COLORADO SPRINGS — As firefighters wrap up their efforts to extinguish several fires that broke out across Southern Colorado, one term has continued to spark curiosity: “containment.”

What does it mean when a fire is contained as opposed to extinguished?

According to the National Wildfire Coordinating Group, a fire is contained when “the status of a wildfire suppression action signifying that a control line has been completed around the fire, and any associated spot fires, which can reasonably be expected to stop the fire’s spread.”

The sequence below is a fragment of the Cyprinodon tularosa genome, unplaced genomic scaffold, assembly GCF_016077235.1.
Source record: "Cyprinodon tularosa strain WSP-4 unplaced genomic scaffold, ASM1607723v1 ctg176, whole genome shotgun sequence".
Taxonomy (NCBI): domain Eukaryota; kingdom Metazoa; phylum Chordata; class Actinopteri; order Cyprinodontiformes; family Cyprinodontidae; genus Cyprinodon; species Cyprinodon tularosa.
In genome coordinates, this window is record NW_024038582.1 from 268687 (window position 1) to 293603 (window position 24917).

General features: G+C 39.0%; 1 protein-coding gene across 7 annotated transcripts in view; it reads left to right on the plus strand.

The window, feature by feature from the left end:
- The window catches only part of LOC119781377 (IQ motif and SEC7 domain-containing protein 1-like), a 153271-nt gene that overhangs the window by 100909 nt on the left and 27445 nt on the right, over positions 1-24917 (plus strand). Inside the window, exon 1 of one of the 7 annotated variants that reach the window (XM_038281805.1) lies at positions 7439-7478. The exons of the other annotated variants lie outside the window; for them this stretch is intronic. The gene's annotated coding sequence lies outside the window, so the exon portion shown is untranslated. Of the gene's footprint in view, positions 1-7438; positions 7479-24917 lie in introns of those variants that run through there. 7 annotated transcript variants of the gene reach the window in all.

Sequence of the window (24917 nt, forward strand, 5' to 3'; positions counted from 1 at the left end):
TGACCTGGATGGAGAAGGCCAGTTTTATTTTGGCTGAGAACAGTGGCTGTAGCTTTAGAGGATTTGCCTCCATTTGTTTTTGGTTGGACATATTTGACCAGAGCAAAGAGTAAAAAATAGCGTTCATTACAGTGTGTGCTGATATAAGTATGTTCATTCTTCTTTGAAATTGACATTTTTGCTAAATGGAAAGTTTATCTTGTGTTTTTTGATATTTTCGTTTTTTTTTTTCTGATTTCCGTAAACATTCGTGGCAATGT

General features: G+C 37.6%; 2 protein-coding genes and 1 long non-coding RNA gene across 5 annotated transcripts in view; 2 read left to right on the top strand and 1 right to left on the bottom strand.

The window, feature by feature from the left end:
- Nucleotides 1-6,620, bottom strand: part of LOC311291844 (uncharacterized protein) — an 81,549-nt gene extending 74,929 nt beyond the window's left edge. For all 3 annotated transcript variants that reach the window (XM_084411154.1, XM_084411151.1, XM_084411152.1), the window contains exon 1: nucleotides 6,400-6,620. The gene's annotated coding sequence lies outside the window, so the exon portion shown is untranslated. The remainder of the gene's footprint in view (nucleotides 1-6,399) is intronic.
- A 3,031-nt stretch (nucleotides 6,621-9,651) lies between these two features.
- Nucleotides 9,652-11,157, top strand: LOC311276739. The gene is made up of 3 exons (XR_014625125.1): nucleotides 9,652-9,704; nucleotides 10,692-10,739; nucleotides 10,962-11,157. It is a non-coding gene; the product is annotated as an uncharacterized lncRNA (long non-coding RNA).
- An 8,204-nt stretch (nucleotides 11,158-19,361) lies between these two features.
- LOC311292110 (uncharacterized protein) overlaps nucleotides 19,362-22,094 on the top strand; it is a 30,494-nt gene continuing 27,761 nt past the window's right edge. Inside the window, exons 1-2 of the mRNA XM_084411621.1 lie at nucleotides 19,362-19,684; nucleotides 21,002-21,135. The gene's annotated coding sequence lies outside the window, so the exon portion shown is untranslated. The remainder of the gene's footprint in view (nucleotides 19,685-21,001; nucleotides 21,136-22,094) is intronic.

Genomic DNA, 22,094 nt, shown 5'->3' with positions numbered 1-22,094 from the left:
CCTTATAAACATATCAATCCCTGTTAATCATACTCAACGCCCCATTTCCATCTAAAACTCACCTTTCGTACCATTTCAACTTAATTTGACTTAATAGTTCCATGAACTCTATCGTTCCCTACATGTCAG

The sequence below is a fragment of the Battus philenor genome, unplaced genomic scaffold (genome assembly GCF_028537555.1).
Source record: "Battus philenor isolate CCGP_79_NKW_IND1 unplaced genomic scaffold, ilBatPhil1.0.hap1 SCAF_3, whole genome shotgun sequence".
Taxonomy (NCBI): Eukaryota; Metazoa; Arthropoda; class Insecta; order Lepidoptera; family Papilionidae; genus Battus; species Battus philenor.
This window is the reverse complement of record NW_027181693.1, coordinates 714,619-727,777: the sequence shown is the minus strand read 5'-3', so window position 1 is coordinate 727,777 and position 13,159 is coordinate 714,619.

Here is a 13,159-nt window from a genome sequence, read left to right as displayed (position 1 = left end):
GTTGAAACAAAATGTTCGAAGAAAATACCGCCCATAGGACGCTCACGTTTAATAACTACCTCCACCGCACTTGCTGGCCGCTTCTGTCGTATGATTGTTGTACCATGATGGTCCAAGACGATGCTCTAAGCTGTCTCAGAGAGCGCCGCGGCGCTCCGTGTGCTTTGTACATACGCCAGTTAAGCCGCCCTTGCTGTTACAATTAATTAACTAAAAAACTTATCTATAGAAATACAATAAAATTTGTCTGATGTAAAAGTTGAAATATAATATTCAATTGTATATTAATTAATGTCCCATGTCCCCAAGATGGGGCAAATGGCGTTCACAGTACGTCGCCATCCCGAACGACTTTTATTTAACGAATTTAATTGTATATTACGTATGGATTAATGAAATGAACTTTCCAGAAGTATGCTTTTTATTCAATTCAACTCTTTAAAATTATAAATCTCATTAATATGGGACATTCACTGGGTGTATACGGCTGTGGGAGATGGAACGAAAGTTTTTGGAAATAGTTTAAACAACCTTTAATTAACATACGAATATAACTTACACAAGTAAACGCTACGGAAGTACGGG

Put simply, a fire is contained when firefighters have created a boundary around the flames that prevents the fire from growing. This means the fire has not been extinguished, but is under control.

RedZone describes containment and its resulting percentage as “the percentage of the black ‘contained’ perimeter compared to the entire perimeter.” For example, a wildfire that is 25% contained means control lines have been completed around 25% of the fire’s perimeter.